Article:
Australian constitutional recognition: a chance to have your say, and why it matters
Posted: October 21st, 2014
Get your voice heard
The Joint Select Committee on Constitutional Recognition of Aboriginal and Torres Strait Islander Peoples has been established to inquire into steps that can be taken to progress towards a successful referendum on the recognition of Indigenous peoples in the Australian constitution.
The committee is currently receiving public submissions, and they are due by THURSDAY 30 October 2014. The committee prefers that written submissions are made online at their website. Submissions can also be sent by email (firstname.lastname@example.org), or post:
Joint Select Committee on Constitutional Recognition of Aboriginal and Torres Strait Islander Peoples
PO Box 6100
CANBERRA ACT 2600
In July of this year the committee tabled an interim report in the Parliament, and it has since been holding public hearings around Australia. To access the report click here.
What is this all about?
There are a few aspects to this area: it is not just about adding positive recognition of Aboriginal and Torres Strait Islander peoples to the Australian constitution, but also about removing very outdated and negative things that are still in that document. Unfortunately, the famous 1967 referendum that allowed Aboriginal and Torres Strait Islander peoples to be counted in the national census, did not fix other big problems in the Australian constitution.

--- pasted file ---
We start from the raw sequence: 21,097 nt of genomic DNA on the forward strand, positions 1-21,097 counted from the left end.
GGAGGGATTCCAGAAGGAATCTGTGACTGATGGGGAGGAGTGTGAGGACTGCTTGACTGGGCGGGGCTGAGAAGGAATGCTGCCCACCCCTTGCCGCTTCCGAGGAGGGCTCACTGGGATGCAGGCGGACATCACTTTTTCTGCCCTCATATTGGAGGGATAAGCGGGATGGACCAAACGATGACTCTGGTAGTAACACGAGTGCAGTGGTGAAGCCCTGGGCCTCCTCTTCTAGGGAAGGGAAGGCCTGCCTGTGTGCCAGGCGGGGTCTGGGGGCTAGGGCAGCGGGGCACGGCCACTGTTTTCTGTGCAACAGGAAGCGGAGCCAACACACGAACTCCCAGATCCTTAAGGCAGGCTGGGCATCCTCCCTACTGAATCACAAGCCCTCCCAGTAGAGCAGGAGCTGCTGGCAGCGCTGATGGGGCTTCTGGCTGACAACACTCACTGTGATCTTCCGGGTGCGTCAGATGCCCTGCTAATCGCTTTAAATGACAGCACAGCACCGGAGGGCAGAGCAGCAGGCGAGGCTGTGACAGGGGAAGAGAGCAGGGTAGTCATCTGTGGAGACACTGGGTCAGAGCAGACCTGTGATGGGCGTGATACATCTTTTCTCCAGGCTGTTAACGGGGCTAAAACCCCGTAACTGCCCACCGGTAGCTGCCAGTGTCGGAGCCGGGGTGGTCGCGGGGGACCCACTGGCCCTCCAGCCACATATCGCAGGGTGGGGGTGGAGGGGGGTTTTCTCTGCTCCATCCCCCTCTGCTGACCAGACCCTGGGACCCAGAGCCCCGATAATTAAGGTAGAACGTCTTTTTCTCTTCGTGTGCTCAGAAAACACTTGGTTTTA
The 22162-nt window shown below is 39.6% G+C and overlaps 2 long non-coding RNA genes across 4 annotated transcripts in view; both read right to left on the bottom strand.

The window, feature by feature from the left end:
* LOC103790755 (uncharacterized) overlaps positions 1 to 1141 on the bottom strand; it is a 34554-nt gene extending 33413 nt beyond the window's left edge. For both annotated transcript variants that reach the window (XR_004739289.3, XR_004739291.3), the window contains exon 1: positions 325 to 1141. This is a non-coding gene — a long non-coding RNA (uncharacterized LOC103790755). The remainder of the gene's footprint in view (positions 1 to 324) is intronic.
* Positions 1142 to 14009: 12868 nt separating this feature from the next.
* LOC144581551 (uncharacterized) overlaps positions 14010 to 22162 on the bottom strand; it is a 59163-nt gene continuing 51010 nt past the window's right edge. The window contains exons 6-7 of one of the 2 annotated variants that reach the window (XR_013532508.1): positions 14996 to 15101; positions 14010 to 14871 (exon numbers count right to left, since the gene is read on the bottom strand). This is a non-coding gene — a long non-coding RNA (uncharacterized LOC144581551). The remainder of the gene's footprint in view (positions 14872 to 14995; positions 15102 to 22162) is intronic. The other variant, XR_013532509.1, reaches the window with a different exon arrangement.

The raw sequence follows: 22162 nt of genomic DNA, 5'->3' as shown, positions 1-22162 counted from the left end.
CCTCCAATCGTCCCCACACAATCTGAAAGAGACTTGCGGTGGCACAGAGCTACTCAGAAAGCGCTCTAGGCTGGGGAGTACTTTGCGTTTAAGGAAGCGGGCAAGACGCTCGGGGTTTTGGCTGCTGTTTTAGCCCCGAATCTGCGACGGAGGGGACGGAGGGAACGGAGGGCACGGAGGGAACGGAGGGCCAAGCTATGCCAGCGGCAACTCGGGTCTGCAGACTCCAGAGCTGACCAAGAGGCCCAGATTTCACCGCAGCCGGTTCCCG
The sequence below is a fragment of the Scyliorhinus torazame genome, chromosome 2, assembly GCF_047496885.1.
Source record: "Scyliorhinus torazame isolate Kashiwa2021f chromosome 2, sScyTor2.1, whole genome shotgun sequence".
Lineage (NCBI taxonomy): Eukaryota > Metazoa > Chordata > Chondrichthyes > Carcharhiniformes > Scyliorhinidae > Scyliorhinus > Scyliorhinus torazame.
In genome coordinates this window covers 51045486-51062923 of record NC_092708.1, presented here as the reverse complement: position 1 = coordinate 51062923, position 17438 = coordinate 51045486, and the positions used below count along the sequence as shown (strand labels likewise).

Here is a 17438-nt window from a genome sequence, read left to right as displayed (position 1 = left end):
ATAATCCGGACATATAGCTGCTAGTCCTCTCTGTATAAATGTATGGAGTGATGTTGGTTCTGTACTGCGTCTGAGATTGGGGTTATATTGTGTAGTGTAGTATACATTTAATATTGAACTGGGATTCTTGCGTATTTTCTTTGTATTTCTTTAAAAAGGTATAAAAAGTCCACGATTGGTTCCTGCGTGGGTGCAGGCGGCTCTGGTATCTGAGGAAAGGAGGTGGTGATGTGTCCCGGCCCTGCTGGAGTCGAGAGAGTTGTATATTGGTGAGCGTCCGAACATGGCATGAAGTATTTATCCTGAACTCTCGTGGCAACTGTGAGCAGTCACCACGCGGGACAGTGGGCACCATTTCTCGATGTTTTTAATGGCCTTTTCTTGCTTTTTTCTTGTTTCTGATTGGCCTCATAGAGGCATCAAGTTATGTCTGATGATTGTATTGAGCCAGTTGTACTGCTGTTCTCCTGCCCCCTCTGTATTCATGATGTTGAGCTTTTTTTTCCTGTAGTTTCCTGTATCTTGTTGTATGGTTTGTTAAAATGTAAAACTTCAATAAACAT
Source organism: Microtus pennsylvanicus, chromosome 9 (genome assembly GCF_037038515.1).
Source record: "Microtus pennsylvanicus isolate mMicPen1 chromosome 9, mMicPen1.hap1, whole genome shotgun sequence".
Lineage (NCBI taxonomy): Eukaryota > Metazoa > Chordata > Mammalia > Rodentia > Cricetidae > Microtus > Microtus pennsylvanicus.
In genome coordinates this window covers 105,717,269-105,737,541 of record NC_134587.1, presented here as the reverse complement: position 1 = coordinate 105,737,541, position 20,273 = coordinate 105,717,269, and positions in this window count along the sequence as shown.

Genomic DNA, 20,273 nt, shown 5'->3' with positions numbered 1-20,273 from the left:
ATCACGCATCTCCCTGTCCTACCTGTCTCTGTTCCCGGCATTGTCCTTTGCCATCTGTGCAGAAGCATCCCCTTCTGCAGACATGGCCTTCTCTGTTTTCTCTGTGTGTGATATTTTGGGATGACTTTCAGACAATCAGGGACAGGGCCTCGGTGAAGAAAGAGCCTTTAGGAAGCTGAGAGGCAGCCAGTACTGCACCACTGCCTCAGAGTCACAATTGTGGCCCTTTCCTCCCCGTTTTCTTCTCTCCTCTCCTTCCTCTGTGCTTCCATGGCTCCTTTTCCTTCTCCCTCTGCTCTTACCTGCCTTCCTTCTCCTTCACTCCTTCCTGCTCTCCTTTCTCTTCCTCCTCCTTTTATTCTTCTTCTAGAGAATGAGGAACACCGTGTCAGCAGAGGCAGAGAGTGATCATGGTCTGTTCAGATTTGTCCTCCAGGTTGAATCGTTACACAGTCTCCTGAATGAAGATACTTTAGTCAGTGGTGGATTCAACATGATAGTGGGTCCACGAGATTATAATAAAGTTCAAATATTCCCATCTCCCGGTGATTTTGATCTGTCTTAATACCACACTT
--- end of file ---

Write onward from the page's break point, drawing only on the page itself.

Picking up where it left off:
Section 25 of the Australian constitution allows States to disqualify people from voting, on the basis of the race of those people. The majority of people now agree that this section is discriminatory and that it should be deleted.
The 1967 referendum changed the constitution to allow the Federal Parliament, rather than the States, to make laws relating to Aboriginal and Torres Strait Islander peoples. But today, most people agree that power sometimes has been misused to allow the making of laws that harm particular races, including Indigenous Australians, more than other Australians. There are a lot of different views about how this problem might be fixed though, and YMAC is open to hearing from you about it. If you have time to read the interim report mentioned above, don’t be shy about letting YMAC’s new policy officer, Cameron Poustie, know how you think we should respond: he’s at email@example.com or on 08 9268 7000.
Finally, there’s the question of whether Aboriginal and Torres Strait Islander peoples should be recognised with an introductory paragraph somewhere in the Australian constitution. There seems to be strong support in the Australian community for this type of change as well, but at the moment there are different views as to how it might be done. It should be remembered that a proposed ‘preamble’ was voted down in a national referendum in 1999, so the consultation process before the voting needs to be a lot better this time. Again, if you have an opinion, please get in touch with Cameron Poustie as above.